• Extreme stress

CBT and DBT have shown to be very helpful for various issues. Some of the notable benefits include:

  • Improving communication skills

  • Healthier thinking patterns and a greater awareness of negative thoughts

  • Improved ability to make healthier choices

  • Greater insights into one’s own life

  • Improved coping strategies to manage distress

  • Being able to view situations from another perspective

  • Helping people to move toward a solution

  • Learning more about one’s own goals and values

  • Developing skills for facing challenges in the present and in the future

Effectiveness of CBT

CBT is one of the most researched therapy types, partly because treatment focuses on highly specific goals, and results can be measured relatively easily.

  • Meta-analyses have found that CBT is strongly effective, especially in improving the symptoms in people with anxiety-related disorders, including OCD and PTSD, as well as in anger problems, drug abuse, and general stress (Hofman et al., 2012).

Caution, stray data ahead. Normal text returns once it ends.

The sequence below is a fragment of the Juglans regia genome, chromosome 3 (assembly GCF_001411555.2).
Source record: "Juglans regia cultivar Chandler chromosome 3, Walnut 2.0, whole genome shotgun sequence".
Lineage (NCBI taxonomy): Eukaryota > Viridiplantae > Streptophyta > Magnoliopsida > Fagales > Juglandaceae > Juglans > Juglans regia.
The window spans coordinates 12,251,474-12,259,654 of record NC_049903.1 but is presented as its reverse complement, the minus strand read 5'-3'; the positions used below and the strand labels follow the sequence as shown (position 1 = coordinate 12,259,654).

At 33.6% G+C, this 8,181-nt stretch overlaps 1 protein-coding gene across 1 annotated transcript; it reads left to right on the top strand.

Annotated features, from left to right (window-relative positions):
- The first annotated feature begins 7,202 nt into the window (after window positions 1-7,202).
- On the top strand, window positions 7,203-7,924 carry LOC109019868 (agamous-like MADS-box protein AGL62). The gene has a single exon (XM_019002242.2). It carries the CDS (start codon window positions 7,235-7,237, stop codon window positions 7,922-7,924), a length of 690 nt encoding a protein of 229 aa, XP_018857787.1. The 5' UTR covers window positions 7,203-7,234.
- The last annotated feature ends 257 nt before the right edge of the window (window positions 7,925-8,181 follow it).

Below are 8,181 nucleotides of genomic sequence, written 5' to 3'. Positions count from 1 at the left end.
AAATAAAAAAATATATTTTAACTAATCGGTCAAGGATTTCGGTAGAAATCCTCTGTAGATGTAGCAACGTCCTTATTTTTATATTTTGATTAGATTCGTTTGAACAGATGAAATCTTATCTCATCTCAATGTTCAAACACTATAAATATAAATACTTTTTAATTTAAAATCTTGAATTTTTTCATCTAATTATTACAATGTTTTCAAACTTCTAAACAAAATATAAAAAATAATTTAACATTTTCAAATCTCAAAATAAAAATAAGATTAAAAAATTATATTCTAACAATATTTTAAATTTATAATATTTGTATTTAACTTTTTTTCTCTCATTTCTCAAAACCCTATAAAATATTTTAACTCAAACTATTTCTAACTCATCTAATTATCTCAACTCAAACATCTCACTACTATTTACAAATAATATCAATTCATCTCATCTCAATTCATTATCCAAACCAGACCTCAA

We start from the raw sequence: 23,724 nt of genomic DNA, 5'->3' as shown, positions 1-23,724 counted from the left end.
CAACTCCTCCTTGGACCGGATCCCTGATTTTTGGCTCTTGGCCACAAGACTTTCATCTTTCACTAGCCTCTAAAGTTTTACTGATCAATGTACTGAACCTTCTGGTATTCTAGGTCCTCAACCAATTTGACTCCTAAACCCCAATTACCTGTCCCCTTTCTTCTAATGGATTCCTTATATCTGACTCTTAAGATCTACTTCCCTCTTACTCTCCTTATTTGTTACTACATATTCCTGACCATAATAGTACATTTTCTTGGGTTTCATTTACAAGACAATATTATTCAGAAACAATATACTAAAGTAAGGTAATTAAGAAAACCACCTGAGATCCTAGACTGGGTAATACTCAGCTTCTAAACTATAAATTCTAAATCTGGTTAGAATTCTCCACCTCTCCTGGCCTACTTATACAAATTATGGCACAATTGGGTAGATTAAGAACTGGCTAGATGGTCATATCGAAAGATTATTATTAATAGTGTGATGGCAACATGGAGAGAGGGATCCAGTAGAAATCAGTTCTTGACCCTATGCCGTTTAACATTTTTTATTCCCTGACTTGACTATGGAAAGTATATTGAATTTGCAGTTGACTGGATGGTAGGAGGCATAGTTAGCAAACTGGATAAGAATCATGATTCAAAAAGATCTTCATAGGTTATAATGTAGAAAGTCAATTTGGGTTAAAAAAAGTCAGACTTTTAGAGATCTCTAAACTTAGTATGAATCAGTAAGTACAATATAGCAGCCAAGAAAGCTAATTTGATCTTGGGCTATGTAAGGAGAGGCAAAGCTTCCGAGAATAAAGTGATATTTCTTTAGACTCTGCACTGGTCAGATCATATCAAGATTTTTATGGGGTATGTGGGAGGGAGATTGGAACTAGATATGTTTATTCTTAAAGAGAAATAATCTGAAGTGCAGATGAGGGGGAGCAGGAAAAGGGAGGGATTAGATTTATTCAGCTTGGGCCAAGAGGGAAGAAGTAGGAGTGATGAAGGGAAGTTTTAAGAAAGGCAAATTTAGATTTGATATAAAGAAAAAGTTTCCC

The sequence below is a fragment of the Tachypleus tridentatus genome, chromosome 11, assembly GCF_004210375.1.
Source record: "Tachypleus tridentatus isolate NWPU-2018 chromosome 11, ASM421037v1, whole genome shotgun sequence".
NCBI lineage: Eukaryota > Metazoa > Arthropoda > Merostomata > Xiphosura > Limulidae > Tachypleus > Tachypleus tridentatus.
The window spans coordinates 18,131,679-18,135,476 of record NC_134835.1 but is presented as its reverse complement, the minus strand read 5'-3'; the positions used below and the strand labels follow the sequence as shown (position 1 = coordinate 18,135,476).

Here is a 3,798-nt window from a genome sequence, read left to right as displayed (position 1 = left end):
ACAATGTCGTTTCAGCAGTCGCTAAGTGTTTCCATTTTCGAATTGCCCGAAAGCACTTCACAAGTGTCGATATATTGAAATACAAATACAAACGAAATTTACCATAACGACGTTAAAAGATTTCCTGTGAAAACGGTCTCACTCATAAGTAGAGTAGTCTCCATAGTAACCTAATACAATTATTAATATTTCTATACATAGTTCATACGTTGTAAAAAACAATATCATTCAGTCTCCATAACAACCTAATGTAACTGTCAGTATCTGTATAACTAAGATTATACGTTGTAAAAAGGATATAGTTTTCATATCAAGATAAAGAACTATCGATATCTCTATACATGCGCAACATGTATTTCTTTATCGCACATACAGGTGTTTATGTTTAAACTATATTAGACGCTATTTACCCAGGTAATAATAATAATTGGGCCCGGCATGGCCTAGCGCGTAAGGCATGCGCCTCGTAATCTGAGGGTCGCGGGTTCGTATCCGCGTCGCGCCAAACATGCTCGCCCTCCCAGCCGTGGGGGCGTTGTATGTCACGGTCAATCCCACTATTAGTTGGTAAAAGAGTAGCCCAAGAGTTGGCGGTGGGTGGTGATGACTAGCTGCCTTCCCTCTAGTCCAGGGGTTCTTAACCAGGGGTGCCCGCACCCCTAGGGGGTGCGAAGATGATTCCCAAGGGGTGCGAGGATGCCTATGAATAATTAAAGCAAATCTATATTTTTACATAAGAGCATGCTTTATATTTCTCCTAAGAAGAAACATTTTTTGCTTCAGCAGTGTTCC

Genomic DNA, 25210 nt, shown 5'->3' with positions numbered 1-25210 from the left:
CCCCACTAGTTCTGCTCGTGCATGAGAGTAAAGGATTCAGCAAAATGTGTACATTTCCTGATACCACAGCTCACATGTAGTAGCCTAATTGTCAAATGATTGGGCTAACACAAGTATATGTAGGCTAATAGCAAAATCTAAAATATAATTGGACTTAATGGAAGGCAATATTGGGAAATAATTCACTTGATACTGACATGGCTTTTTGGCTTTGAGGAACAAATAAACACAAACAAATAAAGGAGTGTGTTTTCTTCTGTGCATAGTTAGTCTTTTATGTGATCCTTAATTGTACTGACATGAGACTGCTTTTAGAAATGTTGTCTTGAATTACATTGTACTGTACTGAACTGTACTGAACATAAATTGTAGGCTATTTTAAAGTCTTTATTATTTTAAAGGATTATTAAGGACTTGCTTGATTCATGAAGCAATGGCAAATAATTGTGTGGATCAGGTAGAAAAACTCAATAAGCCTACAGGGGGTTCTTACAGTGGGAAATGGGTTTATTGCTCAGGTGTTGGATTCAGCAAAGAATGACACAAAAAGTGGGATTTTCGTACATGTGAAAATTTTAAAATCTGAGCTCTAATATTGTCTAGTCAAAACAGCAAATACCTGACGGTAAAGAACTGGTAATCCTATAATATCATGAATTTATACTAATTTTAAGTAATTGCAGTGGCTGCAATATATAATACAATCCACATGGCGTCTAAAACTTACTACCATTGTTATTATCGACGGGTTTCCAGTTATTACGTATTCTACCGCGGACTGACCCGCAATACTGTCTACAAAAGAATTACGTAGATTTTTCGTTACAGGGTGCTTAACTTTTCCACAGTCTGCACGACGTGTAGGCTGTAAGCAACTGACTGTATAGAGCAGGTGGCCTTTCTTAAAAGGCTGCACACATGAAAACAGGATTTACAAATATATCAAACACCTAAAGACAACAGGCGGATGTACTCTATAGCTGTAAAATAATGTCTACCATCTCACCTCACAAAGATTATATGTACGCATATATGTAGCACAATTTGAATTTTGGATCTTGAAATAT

• Another meta-analysis found that CBT is a moderately effective treatment for anxiety disorders when compared to a placebo (Carpenter et al., 2018).

  • As well as face-to-face sessions, CBT has been found to be as effective as online sessions (Kumar et al., 2017).

  • CBT has also been used with children and adolescents, with findings suggesting that this therapy can be effective in treating symptoms of depression and anxiety in these age groups (Oud et al., 2019).

  • An analysis of CBT for insomnia supports the effectiveness of this treatment and for the prevention of relapse of primary insomnia (Okajima et al., 2011).

Effectiveness of DBT

  • Linehan et al. (1991) conducted the first randomized controlled trial of the effectiveness of DBT on women with BPD. It was found that after completion of DBT, participants showed significant improvements in chronically suicidal and self-injurious behaviors.

  • A more recent meta-analysis of the effectiveness of DBT on those with diagnosed BPD found that most studies reported significant reductions in suicidal ideation, self-injurious behavior, depression, and anxiety (Bloom et al., 2012).